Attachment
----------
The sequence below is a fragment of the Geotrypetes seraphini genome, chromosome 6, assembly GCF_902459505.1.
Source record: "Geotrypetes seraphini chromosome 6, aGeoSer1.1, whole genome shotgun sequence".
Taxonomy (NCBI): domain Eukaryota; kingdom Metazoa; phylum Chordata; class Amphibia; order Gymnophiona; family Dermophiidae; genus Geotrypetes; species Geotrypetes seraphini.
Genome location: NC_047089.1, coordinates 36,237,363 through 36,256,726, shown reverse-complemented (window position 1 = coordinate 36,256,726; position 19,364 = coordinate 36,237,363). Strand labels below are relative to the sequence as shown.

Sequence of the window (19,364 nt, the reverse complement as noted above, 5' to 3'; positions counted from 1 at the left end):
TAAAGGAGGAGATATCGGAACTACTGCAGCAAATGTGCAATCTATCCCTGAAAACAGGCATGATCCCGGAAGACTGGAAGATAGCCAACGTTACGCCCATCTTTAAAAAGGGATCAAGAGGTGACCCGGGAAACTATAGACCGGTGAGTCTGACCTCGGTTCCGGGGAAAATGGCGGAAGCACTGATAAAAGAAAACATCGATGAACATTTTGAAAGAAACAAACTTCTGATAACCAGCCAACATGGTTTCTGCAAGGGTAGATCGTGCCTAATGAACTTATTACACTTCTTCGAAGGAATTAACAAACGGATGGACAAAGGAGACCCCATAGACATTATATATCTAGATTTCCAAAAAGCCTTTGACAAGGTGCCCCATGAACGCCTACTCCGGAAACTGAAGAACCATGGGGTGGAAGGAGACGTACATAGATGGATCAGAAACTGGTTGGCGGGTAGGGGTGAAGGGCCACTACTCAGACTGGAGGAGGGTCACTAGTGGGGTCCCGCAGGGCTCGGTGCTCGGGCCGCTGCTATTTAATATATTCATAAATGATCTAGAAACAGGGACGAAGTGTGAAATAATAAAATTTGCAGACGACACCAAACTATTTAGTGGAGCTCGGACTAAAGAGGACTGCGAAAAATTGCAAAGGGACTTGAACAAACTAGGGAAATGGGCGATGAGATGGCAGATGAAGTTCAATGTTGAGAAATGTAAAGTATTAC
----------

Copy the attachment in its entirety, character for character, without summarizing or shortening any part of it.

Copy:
The sequence below is a fragment of the Geotrypetes seraphini genome, chromosome 6, assembly GCF_902459505.1.
Source record: "Geotrypetes seraphini chromosome 6, aGeoSer1.1, whole genome shotgun sequence".
Taxonomy (NCBI): domain Eukaryota; kingdom Metazoa; phylum Chordata; class Amphibia; order Gymnophiona; family Dermophiidae; genus Geotrypetes; species Geotrypetes seraphini.
Genome location: NC_047089.1, coordinates 36,237,363 through 36,256,726, shown reverse-complemented (window position 1 = coordinate 36,256,726; position 19,364 = coordinate 36,237,363). Strand labels below are relative to the sequence as shown.

Sequence of the window (19,364 nt, the reverse complement as noted above, 5' to 3'; positions counted from 1 at the left end):
TAAAGGAGGAGATATCGGAACTACTGCAGCAAATGTGCAATCTATCCCTGAAAACAGGCATGATCCCGGAAGACTGGAAGATAGCCAACGTTACGCCCATCTTTAAAAAGGGATCAAGAGGTGACCCGGGAAACTATAGACCGGTGAGTCTGACCTCGGTTCCGGGGAAAATGGCGGAAGCACTGATAAAAGAAAACATCGATGAACATTTTGAAAGAAACAAACTTCTGATAACCAGCCAACATGGTTTCTGCAAGGGTAGATCGTGCCTAATGAACTTATTACACTTCTTCGAAGGAATTAACAAACGGATGGACAAAGGAGACCCCATAGACATTATATATCTAGATTTCCAAAAAGCCTTTGACAAGGTGCCCCATGAACGCCTACTCCGGAAACTGAAGAACCATGGGGTGGAAGGAGACGTACATAGATGGATCAGAAACTGGTTGGCGGGTAGGGGTGAAGGGCCACTACTCAGACTGGAGGAGGGTCACTAGTGGGGTCCCGCAGGGCTCGGTGCTCGGGCCGCTGCTATTTAATATATTCATAAATGATCTAGAAACAGGGACGAAGTGTGAAATAATAAAATTTGCAGACGACACCAAACTATTTAGTGGAGCTCGGACTAAAGAGGACTGCGAAAAATTGCAAAGGGACTTGAACAAACTAGGGAAATGGGCGATGAGATGGCAGATGAAGTTCAATGTTGAGAAATGTAAAGTATTAC